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Opinion: History Lessons Help Kenyan Youth See Their Role in Building a Thriving Democracy

Opinion: History Lessons Help Kenyan Youth See Their Role in Building a Thriving Democracy©ICTJ
2 min 31Approximate reading time

Young people in Kenya now have a new tool to help them learn about difficult periods in Kenyan history and discuss justice, democracy, leadership, and their role as Kenyan citizens. It is an interactive, illustrated educational booklet, titled “Learning from Our Past: An Exploration of Truth, Justice and Reconciliation in Kenya,” created by the International Center for Transitional Justice and Facing History and Ourselves, in collaboration with Kenya’s National Cohesion and Integration Commission.

The booklet’s history lessons are drawn directly from the work of Kenya’s Truth, Justice and Reconciliation Commission (TJRC), which was created in 2008 to investigate and report on gross violations of human rights, economic crimes, illegal acquisition of public land, ethnic violence, and other abuses committed in Kenya from 1963 to 2008.

Released to mark Universal Children’s Day, the booklet presents Kenyan history to students aged 14-18 using thought-provoking discussion questions, accessible language, and colorful, expressive illustrations by Kenyan artist Maurice Odede. It was written by Karen Murphy, International Director of Facing History and Ourselves; Dylan Wray, co-founder of Shikaya; and Clara Ramírez-Barat, former ICTJ Senior Associate, Research.

“Educators and mentors are encouraged to use this booklet in and outside the classroom as a way to engage young people in discussing the past, hear their stories, and reflect on the role young people can play in making Kenya more just and peaceful,” said Virginie Ladisch, head of ICTJ’s Children and Youth program. “One of the goals is to help to inspire critical thinking among young people, which is crucial if we want them to be well-informed and active citizens.”

Kenya’s modern history has been marked by periodic conflicts and political violence, including the Shifta War, an attempted coup in 1982, and the 2007-2008 post-election violence, which claimed more than 1,300 lives and displaced over 600,000 people.

Kenyan Parliament created the TJRC after the 2007-2008 election crisis to help uncover the truth about past injustices and give recommendations on ways to prevent political violence from recurring and to strengthen human rights protections for Kenyans.

Approximately 40,000 people, including 2,000 young people, shared their experience of human rights violations and injustices with the TJRC. Some spoke about having to flee their homes to escape violence, losing loved ones, or suffering poverty. Others spoke about physical and sexual abuse and the effects of conflict on their lives.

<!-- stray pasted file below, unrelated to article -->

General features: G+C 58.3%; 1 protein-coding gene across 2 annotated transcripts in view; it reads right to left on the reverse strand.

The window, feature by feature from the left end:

“The TJRC sought to help explain, through its investigations, why the rights of people in Kenya haven’t always been protected. As part of that process, it wanted to know what life is like for Kenyan young people and why so many children continue to live in poverty and feel unsafe,” said Christopher Gitari Ndungú, ICTJ’s head of office in Kenya. “It also made recommendations to the government on how to acknowledge the past, institute needed reforms, and hold perpetrators accountable.”

“Learning from Our Past” uses real-life stories collected by the TJRC to teach Kenyan history and help students understand and empathize with other Kenyans through first-hand accounts.

Unlike with most history textbooks, readers are encouraged to explore their own roles in shaping society and consider how they can be agents of social change, both positive and negative. They are encouraged to see themselves as empowered citizens, capable of shaping and strengthening Kenya’s democracy.

“Democracy is a process,” said Murphy. “It is shaped by the choices and actions of individuals, communities, and civil society organizations. It is vital that young people see and understand that they have a role to play in strengthening and nurturing their democracies.”

Some of the material may be challenging for young people, because many of the testimonials describe violence and abuses from the perspective of the victim or the perpetrator. To help students, there are spaces in the booklet for journaling and expressive drawing as well as tools and guides for teachers.

Added Ladisch: “The booklet is aimed at helping young people in Kenya to better understand the different challenges facing their country as they learn about the past.”

The full booklet can be downloaded here.

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